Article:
Share article:
Share article:

Cheat Sheet: Which Measures Changed Today?

Credit: © BSCA

Starting this Monday, Belgium once again has a new set of coronavirus rules to contend with, as announced by Prime Minister Alexander De Croo on Friday.

“The coronavirus situation in our country has stabilised,” De Croo said. “Our figures are better than in most other countries in Europe, thanks to our perseverance.”

“However, that does not mean that the danger is over. We have seen that there are some new variants, that are highly contagious. That is why we have to build dams,” he said.

Anyone could be forgiven for slightly losing track by this point, so here are the key changes in the new measures which begin today: 

Non-essential travel will be banned temporarily from Wednesday 27 January until 1 March, for journeys both to and from Belgium. Exceptions for professional and family reasons, for example, will be possible.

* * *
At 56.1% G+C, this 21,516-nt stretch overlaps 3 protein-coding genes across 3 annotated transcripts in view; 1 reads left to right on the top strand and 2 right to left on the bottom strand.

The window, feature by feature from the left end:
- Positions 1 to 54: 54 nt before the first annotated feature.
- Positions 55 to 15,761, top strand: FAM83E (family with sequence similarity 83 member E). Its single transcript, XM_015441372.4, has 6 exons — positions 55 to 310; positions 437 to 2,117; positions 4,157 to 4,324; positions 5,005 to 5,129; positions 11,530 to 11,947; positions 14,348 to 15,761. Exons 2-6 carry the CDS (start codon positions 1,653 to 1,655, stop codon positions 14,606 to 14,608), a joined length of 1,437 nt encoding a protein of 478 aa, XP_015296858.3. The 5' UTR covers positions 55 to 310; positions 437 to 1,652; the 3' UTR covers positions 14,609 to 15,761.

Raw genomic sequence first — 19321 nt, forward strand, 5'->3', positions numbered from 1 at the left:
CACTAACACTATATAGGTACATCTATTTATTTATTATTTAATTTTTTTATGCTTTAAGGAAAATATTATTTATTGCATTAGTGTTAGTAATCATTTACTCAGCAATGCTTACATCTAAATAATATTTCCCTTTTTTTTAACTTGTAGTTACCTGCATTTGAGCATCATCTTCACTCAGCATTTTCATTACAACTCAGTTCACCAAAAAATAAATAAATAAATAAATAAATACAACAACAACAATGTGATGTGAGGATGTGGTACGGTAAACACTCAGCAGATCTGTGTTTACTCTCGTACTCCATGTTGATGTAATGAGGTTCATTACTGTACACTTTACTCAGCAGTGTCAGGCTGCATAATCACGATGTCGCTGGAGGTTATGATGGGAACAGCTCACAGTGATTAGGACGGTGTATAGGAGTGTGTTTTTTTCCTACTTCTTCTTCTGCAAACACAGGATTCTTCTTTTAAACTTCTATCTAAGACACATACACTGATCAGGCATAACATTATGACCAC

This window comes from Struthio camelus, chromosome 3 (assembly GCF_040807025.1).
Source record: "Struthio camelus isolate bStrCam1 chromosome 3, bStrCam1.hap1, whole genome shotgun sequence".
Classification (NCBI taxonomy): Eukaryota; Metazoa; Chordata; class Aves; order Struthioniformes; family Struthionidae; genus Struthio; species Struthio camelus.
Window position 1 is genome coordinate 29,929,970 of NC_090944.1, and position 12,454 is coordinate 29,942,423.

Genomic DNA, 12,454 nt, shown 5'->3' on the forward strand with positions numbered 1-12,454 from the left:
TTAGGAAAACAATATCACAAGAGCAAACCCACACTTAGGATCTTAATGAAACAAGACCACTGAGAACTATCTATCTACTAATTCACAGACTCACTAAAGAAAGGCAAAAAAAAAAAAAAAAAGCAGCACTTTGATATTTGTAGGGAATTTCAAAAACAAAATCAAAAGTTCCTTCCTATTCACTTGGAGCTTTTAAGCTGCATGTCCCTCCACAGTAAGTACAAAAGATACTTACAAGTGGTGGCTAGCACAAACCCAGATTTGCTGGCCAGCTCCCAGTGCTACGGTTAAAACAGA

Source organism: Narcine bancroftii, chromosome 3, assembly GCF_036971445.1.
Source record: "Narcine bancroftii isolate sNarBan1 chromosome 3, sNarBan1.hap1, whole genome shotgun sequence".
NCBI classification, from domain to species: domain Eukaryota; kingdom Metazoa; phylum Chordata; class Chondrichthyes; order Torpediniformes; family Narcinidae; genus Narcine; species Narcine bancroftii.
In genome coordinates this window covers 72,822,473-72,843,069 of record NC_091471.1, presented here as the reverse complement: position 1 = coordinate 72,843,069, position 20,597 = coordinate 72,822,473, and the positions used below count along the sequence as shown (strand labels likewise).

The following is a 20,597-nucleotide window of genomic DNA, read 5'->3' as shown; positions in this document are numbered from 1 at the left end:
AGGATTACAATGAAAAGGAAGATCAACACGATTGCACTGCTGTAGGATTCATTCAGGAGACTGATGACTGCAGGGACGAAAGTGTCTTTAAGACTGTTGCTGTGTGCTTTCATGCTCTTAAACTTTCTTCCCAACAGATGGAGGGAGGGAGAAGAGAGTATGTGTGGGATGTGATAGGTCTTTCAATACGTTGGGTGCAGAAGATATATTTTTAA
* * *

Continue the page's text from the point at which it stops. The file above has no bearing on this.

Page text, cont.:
Related News


Longer Quarantines: All travellers from the UK, South Africa and South America have to respect a ten-day quarantine, with testing on day 1 and day 7.

The mandatory isolation period for people who test positive for Covid-19 will be increased from seven to ten days.

More Tests on Non-residents: Non-residents travelling to Belgium will have to present a double test: one at departure and one on arrival. The test once in the country can either be a PCR test or a rapid antigen test.

School Rules: Primary school students who have sat in class or in the cafeteria next to a student who has been infected with the coronavirus are now considered high-risk contacts. This means that they will also have to observe the quarantine and be tested, said Saturday the public health institute Sciensano.

The next meeting of the committee will be held on Friday 5 February, when the situation for holiday parks and zoos will also be evaluated. This is also when the final call will be made on the reopening of hairdressers, beauticians and other non-medical contact professions announced for 13 February, as long as figures evolve favourably.

For a more in-depth breakdown of the new measures, see here.

Jules Johnston
The Brussels Times